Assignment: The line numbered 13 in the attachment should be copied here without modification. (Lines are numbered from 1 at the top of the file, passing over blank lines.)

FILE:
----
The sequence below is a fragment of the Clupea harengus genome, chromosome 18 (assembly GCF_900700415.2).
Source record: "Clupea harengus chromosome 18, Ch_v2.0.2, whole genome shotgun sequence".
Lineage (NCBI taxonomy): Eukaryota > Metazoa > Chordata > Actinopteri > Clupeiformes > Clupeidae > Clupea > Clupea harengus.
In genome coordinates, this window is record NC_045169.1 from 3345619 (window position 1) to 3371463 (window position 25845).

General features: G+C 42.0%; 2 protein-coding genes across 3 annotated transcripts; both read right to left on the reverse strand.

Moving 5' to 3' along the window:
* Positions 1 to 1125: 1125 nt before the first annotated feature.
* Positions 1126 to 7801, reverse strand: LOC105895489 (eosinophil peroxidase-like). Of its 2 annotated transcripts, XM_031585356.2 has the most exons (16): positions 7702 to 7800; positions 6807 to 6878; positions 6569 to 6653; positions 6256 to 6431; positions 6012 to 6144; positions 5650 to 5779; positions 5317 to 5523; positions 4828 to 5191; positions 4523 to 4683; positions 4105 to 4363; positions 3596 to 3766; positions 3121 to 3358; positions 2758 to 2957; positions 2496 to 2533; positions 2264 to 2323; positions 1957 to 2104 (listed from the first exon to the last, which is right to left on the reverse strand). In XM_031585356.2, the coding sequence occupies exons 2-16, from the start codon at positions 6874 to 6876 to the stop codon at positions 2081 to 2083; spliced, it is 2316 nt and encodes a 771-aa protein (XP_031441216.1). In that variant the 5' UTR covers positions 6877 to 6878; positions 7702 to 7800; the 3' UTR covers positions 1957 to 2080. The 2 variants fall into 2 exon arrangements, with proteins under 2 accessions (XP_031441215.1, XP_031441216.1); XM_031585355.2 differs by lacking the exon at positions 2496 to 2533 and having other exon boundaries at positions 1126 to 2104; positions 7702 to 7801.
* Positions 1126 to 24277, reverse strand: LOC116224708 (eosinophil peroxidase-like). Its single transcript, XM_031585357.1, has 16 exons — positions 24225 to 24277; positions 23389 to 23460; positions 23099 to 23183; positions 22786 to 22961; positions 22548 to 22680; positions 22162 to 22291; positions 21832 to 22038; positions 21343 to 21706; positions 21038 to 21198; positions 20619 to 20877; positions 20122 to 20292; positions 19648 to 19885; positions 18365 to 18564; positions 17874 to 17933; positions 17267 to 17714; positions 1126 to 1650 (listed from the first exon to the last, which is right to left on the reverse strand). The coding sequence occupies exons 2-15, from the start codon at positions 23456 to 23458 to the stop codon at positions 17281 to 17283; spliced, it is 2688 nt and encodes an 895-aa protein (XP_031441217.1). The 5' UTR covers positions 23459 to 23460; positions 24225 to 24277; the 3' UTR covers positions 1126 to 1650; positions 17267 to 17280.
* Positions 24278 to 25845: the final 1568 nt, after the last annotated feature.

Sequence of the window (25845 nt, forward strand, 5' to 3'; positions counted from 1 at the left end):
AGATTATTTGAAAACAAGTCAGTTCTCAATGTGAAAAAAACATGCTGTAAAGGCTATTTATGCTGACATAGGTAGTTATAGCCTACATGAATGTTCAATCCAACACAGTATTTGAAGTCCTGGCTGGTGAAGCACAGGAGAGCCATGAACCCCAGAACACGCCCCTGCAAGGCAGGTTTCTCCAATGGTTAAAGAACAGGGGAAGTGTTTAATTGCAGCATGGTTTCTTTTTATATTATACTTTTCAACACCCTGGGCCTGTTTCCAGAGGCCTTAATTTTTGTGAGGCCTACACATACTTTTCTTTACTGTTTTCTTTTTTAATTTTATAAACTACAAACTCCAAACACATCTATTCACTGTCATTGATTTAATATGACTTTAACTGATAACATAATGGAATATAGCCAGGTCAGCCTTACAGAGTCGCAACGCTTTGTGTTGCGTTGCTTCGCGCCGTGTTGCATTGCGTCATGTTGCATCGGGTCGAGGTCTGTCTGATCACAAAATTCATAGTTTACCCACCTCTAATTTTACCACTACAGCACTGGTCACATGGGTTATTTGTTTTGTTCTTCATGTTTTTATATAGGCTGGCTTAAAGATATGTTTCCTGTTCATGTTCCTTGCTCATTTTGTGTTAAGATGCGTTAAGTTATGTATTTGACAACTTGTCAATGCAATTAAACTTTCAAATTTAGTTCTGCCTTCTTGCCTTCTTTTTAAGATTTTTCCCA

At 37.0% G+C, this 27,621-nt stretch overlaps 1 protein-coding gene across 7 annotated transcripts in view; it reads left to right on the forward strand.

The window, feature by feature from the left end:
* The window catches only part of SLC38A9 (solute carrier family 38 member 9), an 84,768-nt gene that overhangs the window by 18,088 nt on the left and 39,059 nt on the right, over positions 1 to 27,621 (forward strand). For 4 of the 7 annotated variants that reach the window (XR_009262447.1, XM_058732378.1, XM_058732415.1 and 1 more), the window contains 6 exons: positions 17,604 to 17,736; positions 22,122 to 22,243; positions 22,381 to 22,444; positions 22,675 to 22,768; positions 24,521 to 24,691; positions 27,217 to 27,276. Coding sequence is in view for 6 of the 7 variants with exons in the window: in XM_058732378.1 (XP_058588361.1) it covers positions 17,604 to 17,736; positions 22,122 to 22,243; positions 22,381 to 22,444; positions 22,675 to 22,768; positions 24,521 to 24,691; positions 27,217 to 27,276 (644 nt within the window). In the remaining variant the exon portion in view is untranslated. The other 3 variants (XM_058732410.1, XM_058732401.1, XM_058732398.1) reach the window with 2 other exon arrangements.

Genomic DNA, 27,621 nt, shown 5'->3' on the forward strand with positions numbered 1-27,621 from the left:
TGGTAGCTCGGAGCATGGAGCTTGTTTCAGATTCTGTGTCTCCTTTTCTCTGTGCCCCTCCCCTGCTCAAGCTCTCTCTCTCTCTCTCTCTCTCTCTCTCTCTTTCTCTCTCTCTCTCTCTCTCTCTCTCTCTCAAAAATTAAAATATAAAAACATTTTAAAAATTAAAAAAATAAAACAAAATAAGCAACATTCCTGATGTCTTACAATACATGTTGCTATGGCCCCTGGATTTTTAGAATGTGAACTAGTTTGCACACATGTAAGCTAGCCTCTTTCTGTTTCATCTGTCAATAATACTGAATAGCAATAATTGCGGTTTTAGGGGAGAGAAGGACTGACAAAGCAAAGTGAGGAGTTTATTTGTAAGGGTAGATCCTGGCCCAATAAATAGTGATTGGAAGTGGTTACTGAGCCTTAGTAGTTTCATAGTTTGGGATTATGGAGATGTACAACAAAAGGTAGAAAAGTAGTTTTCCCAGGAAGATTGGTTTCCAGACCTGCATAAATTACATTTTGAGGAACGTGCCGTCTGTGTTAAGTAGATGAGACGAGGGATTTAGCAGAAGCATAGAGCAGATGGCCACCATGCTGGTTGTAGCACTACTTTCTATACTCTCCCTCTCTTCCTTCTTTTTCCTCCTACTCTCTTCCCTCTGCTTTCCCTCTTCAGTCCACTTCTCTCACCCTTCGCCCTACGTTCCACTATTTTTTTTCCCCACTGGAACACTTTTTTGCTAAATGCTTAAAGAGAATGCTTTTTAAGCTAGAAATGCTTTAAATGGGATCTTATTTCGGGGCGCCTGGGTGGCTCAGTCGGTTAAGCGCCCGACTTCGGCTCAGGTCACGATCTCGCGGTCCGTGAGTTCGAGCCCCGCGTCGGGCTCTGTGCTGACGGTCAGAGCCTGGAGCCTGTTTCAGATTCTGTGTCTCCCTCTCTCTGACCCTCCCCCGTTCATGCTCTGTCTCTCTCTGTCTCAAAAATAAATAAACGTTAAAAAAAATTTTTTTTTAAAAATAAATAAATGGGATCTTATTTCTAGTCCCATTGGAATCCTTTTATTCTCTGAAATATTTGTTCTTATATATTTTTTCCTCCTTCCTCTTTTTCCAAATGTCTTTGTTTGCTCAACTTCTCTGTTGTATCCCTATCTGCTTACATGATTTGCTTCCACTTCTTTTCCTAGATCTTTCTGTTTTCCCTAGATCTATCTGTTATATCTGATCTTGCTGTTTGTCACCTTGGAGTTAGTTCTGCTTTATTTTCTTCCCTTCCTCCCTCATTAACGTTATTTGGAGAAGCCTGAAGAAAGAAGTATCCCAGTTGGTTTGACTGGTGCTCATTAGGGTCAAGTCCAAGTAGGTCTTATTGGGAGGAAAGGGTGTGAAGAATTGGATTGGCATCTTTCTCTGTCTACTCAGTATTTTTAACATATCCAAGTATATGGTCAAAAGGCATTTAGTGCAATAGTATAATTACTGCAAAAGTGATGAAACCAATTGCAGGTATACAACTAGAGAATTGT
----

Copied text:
At 37.0% G+C, this 27,621-nt stretch overlaps 1 protein-coding gene across 7 annotated transcripts in view; it reads left to right on the forward strand.